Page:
W.When I meet someone who grew up disabled in Australia, I just want to know one thing about them. I go through the small talk movements, feigning interest in their day, respectfully waiting a long time before derailing the conversation with the question I was dying to ask.
“Hey, did you have to ride too?”
It is one of life’s great tragedies that “hippotherapy” has nothing to do with hippos. Had I had hippopotamus riding lessons at the age of eight, I would probably have grown into a very different man. More confident. More confident. Khaki would probably play a bigger role in my wardrobe.
The boring reality is that hippos are related to horses (hippopotamus is derived from the ancient Greek word for “hippopotamus”), and they are horses to do with hippotherapy.
When it comes to treatment options for a boy with a congenital muscle disorder, the mind doesn’t instinctively jump to horses. However, therapeutic riding or hippotherapy has been strongly recognized by my neurologist, my physiotherapist, and my occupational therapist.
“I went to the center once a week and carried RM Williams on my tiny, flat feet.” Photo: Jeremy Woodhouse / Getty Images
So popular is it that there are RDA (Riding for the Disabled Association) centers in every state and territory of Australia, which are moderately affordable through government subsidies for non-aristocratic disabled people. Because of the ubiquity and these subsidies, I have found that Australian adults with a disability are almost as likely to ride as Australian adults who were child actors at The Saddle Club. That is, very likely.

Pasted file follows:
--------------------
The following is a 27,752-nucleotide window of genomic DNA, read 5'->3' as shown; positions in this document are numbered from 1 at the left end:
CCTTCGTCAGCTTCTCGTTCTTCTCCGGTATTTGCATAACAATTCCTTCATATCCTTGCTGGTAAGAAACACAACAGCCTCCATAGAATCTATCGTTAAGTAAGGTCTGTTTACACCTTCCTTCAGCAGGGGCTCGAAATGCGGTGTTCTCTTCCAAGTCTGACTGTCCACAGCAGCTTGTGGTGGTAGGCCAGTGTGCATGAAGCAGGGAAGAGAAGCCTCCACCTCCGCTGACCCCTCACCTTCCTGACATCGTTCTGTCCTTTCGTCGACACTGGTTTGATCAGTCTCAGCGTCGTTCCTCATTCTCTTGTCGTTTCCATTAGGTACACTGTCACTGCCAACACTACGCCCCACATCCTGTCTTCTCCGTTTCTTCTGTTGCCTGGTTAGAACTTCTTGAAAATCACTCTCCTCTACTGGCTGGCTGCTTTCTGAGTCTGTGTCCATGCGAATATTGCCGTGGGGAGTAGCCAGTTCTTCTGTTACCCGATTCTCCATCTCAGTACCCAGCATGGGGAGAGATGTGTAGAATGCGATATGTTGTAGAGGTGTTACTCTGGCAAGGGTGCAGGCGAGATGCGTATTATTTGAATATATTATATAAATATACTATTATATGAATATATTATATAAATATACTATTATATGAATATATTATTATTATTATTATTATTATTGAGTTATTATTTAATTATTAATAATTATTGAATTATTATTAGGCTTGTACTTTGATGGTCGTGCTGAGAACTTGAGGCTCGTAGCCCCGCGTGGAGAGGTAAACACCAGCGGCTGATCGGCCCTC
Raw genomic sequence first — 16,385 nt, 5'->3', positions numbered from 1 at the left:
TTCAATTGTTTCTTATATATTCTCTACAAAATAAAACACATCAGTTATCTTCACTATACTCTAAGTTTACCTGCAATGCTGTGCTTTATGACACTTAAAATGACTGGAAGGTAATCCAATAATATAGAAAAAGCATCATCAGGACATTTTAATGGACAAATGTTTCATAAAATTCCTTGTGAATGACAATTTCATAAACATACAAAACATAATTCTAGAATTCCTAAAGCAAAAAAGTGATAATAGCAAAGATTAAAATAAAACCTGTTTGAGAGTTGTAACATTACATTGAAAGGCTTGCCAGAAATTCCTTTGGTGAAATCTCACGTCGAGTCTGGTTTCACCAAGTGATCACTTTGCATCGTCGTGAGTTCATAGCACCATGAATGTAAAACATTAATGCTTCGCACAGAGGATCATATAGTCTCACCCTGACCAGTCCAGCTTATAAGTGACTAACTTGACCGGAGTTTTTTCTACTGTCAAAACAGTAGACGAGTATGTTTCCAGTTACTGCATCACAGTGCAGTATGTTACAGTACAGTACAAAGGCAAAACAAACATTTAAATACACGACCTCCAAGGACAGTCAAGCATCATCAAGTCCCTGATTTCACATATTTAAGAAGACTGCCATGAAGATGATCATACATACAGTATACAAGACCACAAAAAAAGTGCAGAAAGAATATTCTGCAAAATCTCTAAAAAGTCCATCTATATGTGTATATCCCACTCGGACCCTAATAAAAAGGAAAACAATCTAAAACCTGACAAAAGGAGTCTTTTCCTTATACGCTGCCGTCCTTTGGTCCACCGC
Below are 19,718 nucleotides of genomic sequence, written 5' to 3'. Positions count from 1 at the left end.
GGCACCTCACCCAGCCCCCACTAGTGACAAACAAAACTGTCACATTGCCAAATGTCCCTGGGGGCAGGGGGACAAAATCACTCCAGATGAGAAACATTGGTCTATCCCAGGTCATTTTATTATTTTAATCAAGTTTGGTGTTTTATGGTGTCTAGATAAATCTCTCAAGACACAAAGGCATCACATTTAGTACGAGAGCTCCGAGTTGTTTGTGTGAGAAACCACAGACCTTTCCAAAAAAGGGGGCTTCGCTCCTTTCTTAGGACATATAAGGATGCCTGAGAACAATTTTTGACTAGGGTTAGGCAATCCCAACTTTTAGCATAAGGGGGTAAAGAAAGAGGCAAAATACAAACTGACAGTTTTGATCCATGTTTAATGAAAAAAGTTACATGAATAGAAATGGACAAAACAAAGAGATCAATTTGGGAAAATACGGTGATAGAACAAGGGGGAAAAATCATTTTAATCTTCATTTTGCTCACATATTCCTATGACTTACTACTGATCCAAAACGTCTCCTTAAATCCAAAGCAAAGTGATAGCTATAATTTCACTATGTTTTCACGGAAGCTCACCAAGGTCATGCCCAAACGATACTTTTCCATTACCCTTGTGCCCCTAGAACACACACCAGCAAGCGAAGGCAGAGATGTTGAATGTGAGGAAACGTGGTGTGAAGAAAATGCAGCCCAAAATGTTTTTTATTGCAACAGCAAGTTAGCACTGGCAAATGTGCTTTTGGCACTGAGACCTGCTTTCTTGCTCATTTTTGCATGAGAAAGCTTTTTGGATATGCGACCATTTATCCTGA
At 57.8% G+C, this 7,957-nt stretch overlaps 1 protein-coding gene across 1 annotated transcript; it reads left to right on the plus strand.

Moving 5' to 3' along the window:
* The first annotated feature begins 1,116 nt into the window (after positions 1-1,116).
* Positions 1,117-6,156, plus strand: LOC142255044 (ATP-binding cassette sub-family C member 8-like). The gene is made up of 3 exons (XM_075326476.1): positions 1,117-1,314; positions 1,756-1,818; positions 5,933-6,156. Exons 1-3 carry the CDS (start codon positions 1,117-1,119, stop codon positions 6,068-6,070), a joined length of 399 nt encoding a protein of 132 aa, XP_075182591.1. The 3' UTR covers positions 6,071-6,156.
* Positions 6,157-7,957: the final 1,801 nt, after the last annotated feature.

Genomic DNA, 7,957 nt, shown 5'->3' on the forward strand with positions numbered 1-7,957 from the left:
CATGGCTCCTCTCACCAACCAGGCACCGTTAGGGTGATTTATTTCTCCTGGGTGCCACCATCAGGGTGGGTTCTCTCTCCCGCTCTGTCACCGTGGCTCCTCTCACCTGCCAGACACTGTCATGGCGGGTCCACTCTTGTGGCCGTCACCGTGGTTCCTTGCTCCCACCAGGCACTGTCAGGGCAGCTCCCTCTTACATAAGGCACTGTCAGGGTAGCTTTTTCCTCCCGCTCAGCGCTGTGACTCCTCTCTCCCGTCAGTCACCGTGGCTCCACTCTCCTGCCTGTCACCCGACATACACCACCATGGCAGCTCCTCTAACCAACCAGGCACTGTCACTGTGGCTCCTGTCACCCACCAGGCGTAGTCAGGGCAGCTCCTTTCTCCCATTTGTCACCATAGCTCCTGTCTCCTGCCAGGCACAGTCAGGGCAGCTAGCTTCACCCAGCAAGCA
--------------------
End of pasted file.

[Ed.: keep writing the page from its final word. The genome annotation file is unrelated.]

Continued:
My local center in Perth was called RDA Capricorn. The stables and paddock were next to Perry Lakes Stadium, the multi-purpose sports complex built for the 1962 Commonwealth Games. It was a somewhat ironic neighbor. At Perry Lakes, my capable classmates played basketball, and there were carnivals between schools that I couldn’t attend. I doubt many people knew that there was a bunch of young cripples on horses hobbling away, hidden among eucalyptus trees and on a discreet dirt road.
What I liked best was the sheer novelty. I was finally in control of a capable body
I went to the center once a week and carried RM Williams on my tiny, flat feet. I went in where they kept the helmets and tried to find one that would fit well. Then I went back through, my boots digging into wood mulch where a series of ramps led to platforms of varying heights.
The platform you used depended on which horse you were riding that day. Instead of trying to get on a horse with a force they didn’t have, each child walked or rolled their wheelchair onto a platform roughly the size of the horse they were assigned to. They would get in the saddle with the help of a volunteer who would almost always be a horse-obsessed teenage girl, whose time and generosity were rewarded with the opportunity to ride for free after all of the disabled children went home.